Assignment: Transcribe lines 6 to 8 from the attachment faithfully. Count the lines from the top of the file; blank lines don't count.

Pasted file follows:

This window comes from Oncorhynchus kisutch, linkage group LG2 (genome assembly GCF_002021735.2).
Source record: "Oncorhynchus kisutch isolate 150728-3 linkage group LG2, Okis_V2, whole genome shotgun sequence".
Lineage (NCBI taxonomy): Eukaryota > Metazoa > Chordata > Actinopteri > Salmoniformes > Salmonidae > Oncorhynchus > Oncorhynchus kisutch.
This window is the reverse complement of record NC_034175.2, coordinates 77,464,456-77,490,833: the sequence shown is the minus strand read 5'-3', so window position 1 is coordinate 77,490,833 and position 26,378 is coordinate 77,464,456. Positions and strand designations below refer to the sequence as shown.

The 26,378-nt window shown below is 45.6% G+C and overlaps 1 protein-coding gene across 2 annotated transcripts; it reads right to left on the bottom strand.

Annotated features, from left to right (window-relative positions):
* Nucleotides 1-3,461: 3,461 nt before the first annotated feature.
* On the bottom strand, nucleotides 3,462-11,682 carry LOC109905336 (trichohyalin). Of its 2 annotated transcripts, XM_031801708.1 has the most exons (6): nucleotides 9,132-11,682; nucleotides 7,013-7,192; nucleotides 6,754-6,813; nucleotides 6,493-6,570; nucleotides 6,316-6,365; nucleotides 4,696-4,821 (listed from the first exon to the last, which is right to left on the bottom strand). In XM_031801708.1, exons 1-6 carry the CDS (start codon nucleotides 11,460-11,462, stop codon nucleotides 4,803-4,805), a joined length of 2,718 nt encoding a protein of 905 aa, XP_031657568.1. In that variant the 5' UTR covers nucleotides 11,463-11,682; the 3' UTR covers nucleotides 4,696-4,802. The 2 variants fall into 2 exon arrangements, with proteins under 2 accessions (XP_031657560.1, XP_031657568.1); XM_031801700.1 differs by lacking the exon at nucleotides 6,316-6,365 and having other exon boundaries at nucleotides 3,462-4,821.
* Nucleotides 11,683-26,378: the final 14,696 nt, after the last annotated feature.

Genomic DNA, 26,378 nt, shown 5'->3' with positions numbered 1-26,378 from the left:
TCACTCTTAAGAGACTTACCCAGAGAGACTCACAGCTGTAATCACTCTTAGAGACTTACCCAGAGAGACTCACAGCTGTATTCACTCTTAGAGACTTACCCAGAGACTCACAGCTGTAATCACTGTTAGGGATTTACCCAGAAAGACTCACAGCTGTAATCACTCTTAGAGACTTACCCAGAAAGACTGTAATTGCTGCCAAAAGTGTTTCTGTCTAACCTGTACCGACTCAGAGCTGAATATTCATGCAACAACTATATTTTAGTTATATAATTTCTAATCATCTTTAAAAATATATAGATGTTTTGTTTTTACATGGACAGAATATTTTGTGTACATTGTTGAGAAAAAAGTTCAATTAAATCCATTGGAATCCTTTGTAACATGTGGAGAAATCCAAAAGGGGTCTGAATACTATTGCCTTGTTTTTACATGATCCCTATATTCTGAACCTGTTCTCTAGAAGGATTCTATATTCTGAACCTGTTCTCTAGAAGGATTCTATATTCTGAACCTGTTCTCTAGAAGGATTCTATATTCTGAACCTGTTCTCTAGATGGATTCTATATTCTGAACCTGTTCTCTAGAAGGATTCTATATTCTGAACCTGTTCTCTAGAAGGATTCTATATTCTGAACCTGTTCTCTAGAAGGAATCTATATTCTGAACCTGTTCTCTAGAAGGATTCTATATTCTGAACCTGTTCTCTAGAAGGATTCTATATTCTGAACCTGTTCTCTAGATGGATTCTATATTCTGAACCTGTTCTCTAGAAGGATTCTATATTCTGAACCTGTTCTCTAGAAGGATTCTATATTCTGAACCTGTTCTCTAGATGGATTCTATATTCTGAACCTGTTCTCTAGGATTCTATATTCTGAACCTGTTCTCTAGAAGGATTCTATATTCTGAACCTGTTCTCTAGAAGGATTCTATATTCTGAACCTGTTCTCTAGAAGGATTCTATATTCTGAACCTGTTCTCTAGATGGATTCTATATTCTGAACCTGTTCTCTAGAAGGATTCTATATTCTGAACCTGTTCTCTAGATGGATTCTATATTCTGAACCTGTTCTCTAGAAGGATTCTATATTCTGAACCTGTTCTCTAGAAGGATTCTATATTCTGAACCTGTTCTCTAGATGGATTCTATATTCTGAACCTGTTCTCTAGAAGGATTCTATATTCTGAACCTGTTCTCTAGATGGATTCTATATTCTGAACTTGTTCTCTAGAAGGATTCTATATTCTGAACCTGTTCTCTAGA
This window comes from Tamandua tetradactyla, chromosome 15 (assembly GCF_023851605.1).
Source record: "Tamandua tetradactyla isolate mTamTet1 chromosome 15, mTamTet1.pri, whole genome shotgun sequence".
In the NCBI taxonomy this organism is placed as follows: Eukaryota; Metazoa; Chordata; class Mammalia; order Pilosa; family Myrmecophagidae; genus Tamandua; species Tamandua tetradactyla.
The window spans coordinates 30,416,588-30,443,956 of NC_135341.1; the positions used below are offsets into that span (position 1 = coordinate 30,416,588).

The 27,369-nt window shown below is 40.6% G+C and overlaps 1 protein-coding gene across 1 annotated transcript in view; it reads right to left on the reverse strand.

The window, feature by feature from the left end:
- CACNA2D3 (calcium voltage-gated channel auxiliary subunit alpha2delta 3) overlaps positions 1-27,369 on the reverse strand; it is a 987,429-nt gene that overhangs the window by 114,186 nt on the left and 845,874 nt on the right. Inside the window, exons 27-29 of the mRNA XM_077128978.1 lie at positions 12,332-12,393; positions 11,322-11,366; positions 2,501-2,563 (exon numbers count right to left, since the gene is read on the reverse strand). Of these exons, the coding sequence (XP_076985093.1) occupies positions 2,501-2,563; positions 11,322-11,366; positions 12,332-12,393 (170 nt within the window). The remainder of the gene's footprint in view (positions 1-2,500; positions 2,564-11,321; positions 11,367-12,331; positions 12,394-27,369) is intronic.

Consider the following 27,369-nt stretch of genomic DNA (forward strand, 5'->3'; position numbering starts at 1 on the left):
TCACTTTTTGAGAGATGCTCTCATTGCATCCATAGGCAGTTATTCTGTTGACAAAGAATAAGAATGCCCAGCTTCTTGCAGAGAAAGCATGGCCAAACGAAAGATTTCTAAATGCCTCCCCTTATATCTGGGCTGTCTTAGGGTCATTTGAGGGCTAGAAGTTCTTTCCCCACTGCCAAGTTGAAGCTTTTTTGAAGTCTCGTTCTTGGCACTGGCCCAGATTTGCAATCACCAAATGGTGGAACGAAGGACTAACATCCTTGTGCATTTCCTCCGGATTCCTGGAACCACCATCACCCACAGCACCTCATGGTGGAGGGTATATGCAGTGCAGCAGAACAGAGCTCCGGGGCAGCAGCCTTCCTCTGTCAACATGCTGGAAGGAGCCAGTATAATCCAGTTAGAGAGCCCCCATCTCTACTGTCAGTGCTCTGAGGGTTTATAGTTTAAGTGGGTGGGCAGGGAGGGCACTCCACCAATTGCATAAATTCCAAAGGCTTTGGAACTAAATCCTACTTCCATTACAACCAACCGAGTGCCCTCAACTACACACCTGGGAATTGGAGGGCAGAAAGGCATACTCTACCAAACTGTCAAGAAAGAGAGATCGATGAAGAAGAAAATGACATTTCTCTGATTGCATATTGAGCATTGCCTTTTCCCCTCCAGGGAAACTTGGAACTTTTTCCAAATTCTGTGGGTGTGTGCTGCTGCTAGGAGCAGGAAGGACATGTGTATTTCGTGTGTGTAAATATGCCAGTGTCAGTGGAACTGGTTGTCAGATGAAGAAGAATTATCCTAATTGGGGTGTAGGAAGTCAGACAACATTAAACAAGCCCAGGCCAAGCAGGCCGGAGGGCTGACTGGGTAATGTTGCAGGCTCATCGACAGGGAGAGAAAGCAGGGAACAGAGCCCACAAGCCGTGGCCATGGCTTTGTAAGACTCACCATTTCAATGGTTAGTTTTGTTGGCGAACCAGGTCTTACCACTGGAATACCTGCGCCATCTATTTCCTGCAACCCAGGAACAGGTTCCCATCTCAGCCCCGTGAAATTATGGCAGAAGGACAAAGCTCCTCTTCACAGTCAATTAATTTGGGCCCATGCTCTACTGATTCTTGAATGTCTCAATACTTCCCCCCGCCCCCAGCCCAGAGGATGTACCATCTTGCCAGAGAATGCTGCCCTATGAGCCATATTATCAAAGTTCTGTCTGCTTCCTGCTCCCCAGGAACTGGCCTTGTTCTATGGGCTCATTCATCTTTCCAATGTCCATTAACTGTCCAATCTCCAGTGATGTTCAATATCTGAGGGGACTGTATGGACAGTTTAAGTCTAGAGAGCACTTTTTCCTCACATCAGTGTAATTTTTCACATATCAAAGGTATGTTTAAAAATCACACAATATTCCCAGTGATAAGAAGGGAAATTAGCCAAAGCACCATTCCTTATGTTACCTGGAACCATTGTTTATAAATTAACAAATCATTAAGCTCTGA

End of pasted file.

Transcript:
Annotated features, from left to right (window-relative positions):
* Nucleotides 1-3,461: 3,461 nt before the first annotated feature.
* On the bottom strand, nucleotides 3,462-11,682 carry LOC109905336 (trichohyalin). Of its 2 annotated transcripts, XM_031801708.1 has the most exons (6): nucleotides 9,132-11,682; nucleotides 7,013-7,192; nucleotides 6,754-6,813; nucleotides 6,493-6,570; nucleotides 6,316-6,365; nucleotides 4,696-4,821 (listed from the first exon to the last, which is right to left on the bottom strand). In XM_031801708.1, exons 1-6 carry the CDS (start codon nucleotides 11,460-11,462, stop codon nucleotides 4,803-4,805), a joined length of 2,718 nt encoding a protein of 905 aa, XP_031657568.1. In that variant the 5' UTR covers nucleotides 11,463-11,682; the 3' UTR covers nucleotides 4,696-4,802. The 2 variants fall into 2 exon arrangements, with proteins under 2 accessions (XP_031657560.1, XP_031657568.1); XM_031801700.1 differs by lacking the exon at nucleotides 6,316-6,365 and having other exon boundaries at nucleotides 3,462-4,821.